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MIT License TensorFlow 1.12 Python 3.5+

The following project provides a neural network architecture for part-of-speech tagging and lemmatizing sentences, achieving state-of-the-art (as of 2018) results for morphologically-rich languages, e.g., Czech, German, and Arabic (Kondratyuk et al., 2018).


There are two main ideas:

  1. Since part-of-speech tagging and lemmatization are related tasks, sharing the initial layers of the network is mutually beneficial. This results in higher accuracy and requires less training time.
  2. The lemmatizer can further improve its accuracy by looking at the tagger's predictions, i.e., taking the output of the tagger as an additional lemmatizer input.


The model consists of 3 parts:

  • The shared encoder generates character-level and word-level embeddings and processes them through a bidirectional RNN (BRNN).
  • The tagger decoder generates part-of-speech tags with a softmax classifier by using the output of the shared encoder.
  • The lemmatizer decoder generates lemmas character-by-character with an RNN by using the outputs of the shared encoder and also the output of the tagger.

The image below provides a detailed overview of the architecture and design of the system.


  • Bottom - Word-level encoder, with word input w, character inputs c, character states e^c, and combined word embedding e^w. Thick slanted lines denote training dropout.
  • Top Left - Sentence-level encoder and tag classifier, with word-level inputs e^w. Two BRNN layers with residual connections act on the embedded words of a sentence, producing intermediate sentence contexts o^w and tag classification t.
  • Top Right - Lemma decoder, consisting of a seq2seq decoder with attention on character encodings e^c, and with additional inputs of processed tagger features t, embeddings e^w and sentence-level contexts o^w, producing lemma characters l.

For technical details, see the paper, "LemmaTag: Jointly Tagging and Lemmatizing for Morphologically-Rich Languages with BRNNs".

Morphology Tagging

Not all languages are alike when part-of-speech tagging. For instance, the Czech language has over 1500 different types of tags, while English has about 50. This discrepancy is due to Czech being a morphologically-rich language, which alters the endings of its words to indicate information like case, number, and gender. English, on the other hand, relies heavily on the positioning of a word relative to other words to convey this information.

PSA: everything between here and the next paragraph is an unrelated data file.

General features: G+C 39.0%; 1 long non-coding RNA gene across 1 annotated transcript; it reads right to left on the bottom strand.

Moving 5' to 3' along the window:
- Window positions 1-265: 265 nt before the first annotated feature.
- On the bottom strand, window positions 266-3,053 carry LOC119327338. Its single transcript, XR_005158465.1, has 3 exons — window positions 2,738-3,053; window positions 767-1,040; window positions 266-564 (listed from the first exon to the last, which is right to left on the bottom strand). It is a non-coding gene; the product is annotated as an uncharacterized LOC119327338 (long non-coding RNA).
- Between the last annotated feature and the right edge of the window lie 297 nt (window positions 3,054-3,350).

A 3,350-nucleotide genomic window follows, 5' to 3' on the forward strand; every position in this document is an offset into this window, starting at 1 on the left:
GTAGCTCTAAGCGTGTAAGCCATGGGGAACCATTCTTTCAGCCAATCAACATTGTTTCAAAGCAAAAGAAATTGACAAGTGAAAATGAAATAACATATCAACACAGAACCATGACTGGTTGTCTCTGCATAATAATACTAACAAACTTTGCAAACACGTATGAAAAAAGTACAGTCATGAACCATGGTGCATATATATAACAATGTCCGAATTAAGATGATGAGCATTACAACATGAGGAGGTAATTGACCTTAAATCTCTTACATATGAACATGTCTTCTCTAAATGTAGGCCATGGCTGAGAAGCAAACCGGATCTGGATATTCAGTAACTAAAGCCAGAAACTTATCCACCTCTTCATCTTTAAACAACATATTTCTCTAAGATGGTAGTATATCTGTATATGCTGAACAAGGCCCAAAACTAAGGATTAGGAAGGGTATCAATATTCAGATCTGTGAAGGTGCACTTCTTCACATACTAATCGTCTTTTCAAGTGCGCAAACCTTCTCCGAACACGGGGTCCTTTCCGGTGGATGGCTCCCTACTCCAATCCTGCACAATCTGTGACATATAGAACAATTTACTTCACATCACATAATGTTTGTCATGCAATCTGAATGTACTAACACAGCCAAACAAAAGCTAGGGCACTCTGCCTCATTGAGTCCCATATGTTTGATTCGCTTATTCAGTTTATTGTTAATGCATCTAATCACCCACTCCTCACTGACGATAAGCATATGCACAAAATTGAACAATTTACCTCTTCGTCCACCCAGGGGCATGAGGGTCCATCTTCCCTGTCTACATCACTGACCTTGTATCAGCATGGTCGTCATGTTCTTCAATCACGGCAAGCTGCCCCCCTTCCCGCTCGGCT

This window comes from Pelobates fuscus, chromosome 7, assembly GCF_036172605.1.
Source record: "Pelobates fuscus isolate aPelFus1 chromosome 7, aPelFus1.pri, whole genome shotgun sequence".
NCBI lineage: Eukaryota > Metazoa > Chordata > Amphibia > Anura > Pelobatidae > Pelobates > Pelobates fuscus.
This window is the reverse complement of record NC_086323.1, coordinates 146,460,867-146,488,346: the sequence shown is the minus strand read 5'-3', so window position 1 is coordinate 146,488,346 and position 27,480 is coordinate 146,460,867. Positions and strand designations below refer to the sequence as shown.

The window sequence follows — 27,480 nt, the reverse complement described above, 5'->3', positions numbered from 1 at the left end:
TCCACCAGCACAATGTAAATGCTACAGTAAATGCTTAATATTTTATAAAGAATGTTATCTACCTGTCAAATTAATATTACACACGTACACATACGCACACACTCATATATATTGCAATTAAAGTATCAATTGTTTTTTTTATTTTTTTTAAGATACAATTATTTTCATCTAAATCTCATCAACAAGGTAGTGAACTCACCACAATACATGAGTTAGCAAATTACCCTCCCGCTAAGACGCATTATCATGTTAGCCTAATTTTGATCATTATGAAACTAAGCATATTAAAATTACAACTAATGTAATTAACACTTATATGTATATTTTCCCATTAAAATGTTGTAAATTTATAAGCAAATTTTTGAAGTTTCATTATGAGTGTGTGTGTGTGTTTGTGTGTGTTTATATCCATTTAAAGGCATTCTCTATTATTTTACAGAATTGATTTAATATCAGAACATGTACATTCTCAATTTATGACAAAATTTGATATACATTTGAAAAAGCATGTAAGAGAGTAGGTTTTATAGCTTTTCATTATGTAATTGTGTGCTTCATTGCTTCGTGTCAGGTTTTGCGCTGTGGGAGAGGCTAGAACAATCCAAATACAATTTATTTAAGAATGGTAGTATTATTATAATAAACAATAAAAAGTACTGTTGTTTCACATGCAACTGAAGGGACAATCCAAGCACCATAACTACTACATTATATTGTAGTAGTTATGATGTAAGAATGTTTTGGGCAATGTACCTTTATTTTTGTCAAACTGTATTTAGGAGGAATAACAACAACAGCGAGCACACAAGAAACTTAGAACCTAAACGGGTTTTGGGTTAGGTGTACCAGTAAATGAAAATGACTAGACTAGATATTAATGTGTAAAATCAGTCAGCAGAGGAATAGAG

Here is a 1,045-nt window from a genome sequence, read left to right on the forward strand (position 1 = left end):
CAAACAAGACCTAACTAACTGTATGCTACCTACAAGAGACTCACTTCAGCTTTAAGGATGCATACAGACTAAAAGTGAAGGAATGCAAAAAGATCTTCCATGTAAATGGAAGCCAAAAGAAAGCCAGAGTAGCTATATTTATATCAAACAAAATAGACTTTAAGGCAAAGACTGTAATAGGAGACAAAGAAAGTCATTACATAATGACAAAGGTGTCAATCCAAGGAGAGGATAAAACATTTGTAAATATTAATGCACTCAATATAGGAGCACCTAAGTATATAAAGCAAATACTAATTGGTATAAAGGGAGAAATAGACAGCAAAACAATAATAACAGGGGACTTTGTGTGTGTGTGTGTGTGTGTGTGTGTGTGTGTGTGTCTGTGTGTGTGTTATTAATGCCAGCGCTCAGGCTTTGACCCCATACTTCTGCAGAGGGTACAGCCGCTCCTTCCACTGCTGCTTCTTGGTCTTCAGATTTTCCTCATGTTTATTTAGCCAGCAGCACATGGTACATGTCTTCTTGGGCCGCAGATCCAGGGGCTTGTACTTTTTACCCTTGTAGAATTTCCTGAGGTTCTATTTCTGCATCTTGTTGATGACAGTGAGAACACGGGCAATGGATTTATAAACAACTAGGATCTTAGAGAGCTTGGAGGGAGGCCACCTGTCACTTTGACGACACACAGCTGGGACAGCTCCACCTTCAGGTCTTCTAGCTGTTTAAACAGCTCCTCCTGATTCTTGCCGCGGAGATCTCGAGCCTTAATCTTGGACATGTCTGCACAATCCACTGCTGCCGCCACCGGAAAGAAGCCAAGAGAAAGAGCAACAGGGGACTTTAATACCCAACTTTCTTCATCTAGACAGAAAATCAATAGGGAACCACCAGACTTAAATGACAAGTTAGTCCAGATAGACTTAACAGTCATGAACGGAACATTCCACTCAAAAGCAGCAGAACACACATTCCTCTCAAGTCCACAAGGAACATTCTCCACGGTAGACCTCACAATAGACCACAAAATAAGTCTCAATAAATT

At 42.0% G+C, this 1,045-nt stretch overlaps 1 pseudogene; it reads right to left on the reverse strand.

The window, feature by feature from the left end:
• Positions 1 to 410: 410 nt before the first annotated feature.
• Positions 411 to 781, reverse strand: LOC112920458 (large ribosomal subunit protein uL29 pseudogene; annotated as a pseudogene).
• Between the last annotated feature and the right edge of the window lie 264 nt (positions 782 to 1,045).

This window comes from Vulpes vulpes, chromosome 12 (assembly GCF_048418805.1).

The image below shows how Czech tags are split up into several subcategories that delineate a word's morphology, along with the number of unique values in each subcategory.

Tag Components

LemmaTag takes advantage of this by also predicting each tag subcategory and feeding this information to the lemmatizer (if the subcategories exist for the language). This modification improves both tagging and lemmatizing accuracies.

Getting Started


The code uses Python 3.5+ running TensorFlow (tested working with TF 1.12).

  1. Clone the repository.
git clone
cd ./LemmaTag
  1. Install the python packages in requirements.txt if you don't have them already.
pip install -r ./requirements.txt

Training and Testing

To start training on a sample dataset with default parameters, run


This will save the model periodically and output the training/validation accuracy. See the Visualize Results section on how to view the training graphs.

For a list of all supported arguments, run

python --help

Obtaining Datasets

A wide range of datasets supporting many languages can be downloaded from Universal Dependencies. Each dataset repo should contain train, dev, and test files in conllu tab-separated format.

The train, dev, and test files must be converted to conllu or LemmaTag format. The LemmaTag format has 3 tab-separated columns: the word form, its lemma, and its part-of-speech tag. Sentences are split by empty lines. See data/sample-cs-cltt-ud-test.txt for an example of a small Czech dataset.

To read the dataset as conllu files, use the --conllu flag and specify the dataset files with --train, --dev, and --test:

python --conllu --train TRAIN_FILE --dev DEV_FILE --test TEST_FILE

where INPUT_FILE and OUTPUT_FILE are the names of the input and output dataset files. Alternatively, one can convert the files beforehand:

python util/ < INPUT_FILE > OUTPUT_FILE

Visualize Results

The training metrics can be viewed with TensorBoard in the logs directory:

tensorboard --logdir logs

Then navigate to localhost:6006.


Please cite this project (PDF) as

Daniel Kondratyuk, Tomáš Gavenčiak, Milan Straka, and Jan Hajič. 2018. "LemmaTag: Jointly Tagging and Lemmatizing for Morphologically Rich Languages with BRNNs". In Proceedings of the 2018 Conference on Empirical Methods in Natural Language Processing. Association for Computational Linguistics.

  author = 	"Kondratyuk, Daniel
		and Gaven{\v{c}}iak, Tom{\'a}{\v{s}}
		and Straka, Milan
		and Haji{\v{c}}, Jan",
  title = 	"LemmaTag: Jointly Tagging and Lemmatizing for Morphologically Rich Languages with BRNNs",
  booktitle = 	"Proceedings of the 2018 Conference on Empirical Methods in Natural Language Processing",
  year = 	"2018",
  publisher = 	"Association for Computational Linguistics",
  pages = 	"4921--4928",
  location = 	"Brussels, Belgium",
  url = 	""


A neural network that jointly part-of-speech tags and lemmatizes sentences, boosting accuracy for morphologically-rich languages (Czech, Arabic, etc.)





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